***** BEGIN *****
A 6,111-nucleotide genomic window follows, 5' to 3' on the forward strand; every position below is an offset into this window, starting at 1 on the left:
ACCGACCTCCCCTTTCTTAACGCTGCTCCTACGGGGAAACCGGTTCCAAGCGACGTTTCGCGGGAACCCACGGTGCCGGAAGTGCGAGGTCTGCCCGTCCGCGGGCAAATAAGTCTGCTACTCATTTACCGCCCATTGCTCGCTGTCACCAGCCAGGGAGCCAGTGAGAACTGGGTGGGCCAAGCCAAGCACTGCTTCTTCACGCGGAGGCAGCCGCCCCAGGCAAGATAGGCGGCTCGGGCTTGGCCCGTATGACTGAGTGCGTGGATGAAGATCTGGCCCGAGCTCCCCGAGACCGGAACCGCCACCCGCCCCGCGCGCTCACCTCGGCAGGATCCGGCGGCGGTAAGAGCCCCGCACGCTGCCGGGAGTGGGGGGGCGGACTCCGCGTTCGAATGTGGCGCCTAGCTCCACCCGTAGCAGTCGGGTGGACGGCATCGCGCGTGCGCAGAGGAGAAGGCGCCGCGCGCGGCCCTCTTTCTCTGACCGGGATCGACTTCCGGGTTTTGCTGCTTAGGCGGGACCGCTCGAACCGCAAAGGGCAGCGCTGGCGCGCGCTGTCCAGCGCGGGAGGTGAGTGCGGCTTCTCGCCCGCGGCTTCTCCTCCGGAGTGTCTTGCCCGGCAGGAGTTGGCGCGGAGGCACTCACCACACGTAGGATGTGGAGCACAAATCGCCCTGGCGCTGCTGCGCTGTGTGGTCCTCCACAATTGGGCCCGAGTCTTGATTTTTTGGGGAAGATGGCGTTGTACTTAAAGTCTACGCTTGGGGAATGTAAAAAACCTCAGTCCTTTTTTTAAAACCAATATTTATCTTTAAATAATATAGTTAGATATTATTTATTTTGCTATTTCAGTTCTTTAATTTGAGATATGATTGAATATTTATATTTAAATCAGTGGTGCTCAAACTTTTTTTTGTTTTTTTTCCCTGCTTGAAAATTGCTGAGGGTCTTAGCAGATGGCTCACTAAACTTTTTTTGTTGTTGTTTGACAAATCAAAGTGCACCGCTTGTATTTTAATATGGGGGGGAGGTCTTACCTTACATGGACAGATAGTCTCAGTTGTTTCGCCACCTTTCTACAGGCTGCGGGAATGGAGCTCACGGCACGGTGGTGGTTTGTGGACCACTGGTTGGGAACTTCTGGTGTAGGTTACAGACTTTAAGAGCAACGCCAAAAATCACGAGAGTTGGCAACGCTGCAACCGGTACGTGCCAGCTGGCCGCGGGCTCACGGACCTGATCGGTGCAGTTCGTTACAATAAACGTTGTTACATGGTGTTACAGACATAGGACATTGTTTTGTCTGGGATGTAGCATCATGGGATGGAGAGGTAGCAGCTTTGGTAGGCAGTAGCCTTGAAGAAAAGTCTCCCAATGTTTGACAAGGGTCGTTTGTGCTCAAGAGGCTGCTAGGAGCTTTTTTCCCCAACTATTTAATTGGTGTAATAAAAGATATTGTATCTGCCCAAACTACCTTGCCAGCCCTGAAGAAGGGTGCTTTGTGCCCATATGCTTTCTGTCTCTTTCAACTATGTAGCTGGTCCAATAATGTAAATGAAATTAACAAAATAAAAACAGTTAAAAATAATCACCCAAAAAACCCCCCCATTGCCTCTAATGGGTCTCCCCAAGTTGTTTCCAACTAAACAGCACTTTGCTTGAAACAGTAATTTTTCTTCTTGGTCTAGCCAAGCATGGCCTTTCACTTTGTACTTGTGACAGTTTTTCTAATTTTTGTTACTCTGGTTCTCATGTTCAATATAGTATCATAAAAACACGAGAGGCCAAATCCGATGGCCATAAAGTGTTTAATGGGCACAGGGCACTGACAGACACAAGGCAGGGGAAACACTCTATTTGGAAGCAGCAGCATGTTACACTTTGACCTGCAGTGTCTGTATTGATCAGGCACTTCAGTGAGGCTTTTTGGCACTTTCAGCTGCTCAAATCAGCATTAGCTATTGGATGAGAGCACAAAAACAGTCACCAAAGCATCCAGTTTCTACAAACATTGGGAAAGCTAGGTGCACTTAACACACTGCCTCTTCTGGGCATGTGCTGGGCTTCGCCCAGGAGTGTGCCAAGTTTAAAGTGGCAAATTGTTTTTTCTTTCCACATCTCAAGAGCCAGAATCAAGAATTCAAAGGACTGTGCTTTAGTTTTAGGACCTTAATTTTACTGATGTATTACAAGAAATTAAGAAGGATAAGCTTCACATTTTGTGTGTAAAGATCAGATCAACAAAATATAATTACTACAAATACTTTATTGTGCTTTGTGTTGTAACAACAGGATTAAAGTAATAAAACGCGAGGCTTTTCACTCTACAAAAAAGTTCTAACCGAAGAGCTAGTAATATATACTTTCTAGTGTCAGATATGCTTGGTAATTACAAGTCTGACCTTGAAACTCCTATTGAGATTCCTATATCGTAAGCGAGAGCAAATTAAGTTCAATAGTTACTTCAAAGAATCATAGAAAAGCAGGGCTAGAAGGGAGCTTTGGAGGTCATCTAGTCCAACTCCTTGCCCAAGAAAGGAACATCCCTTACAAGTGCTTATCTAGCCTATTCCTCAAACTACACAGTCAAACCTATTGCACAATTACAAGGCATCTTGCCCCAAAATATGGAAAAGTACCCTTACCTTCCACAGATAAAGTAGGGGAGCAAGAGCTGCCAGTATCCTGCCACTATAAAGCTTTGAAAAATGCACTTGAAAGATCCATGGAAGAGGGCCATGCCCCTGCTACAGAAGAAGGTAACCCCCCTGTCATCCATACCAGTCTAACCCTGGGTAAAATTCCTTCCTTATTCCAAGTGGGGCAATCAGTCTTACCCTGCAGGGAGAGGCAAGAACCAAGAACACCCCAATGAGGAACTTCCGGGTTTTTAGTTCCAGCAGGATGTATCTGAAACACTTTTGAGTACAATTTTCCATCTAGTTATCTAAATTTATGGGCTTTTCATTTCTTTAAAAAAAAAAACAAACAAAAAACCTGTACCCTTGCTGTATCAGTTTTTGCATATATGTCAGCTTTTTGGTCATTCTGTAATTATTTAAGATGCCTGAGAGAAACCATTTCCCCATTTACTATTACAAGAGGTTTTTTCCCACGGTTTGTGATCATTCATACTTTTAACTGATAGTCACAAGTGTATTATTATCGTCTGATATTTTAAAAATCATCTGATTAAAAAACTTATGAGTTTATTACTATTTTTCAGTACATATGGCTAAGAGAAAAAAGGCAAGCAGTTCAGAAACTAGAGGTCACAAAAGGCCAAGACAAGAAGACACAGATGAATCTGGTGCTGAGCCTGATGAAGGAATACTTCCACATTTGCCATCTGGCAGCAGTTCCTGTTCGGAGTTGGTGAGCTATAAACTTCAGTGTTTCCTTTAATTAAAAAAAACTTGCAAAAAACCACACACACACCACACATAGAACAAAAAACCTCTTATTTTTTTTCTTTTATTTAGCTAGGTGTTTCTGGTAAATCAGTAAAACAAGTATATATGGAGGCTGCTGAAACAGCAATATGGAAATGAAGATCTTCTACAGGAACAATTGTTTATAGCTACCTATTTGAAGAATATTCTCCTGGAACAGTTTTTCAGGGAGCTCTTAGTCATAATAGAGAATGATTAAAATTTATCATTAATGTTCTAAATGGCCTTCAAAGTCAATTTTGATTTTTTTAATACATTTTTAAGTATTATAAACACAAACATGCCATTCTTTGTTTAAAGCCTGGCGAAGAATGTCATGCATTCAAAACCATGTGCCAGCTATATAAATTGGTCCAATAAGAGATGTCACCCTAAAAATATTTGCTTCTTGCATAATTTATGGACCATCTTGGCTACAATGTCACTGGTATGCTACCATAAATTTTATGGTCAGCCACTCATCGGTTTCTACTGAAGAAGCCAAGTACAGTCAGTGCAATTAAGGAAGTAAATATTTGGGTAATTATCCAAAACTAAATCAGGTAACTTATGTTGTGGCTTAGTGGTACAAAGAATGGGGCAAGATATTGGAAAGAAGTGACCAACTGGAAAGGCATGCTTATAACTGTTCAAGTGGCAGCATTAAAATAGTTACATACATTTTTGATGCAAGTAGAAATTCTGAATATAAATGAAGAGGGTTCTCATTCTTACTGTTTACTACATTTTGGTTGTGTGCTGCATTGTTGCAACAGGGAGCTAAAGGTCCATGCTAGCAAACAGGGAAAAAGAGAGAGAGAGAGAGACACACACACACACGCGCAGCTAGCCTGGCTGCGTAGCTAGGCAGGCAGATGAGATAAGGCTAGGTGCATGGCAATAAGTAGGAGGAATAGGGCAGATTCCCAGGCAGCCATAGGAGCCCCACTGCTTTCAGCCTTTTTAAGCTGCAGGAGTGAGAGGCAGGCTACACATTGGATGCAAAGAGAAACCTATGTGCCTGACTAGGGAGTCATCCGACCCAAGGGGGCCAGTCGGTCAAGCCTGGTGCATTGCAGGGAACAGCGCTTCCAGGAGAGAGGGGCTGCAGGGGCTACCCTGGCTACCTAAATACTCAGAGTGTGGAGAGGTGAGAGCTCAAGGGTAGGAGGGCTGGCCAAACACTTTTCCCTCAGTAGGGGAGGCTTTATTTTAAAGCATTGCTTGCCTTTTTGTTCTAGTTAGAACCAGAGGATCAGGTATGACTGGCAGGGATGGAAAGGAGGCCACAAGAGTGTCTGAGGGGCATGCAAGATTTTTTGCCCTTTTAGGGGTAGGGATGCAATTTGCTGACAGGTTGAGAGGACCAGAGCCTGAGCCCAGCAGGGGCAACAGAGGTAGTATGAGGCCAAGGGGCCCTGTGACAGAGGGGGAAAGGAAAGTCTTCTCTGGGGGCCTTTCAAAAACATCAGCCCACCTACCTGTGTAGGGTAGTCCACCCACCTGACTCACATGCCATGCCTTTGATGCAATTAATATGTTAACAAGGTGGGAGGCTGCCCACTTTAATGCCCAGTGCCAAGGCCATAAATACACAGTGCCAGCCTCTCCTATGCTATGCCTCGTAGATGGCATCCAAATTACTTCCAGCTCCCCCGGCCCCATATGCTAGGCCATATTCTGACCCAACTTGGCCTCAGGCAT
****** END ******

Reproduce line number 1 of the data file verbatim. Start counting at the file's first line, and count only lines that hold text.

A 6,111-nucleotide genomic window follows, 5' to 3' on the forward strand; every position below is an offset into this window, starting at 1 on the left: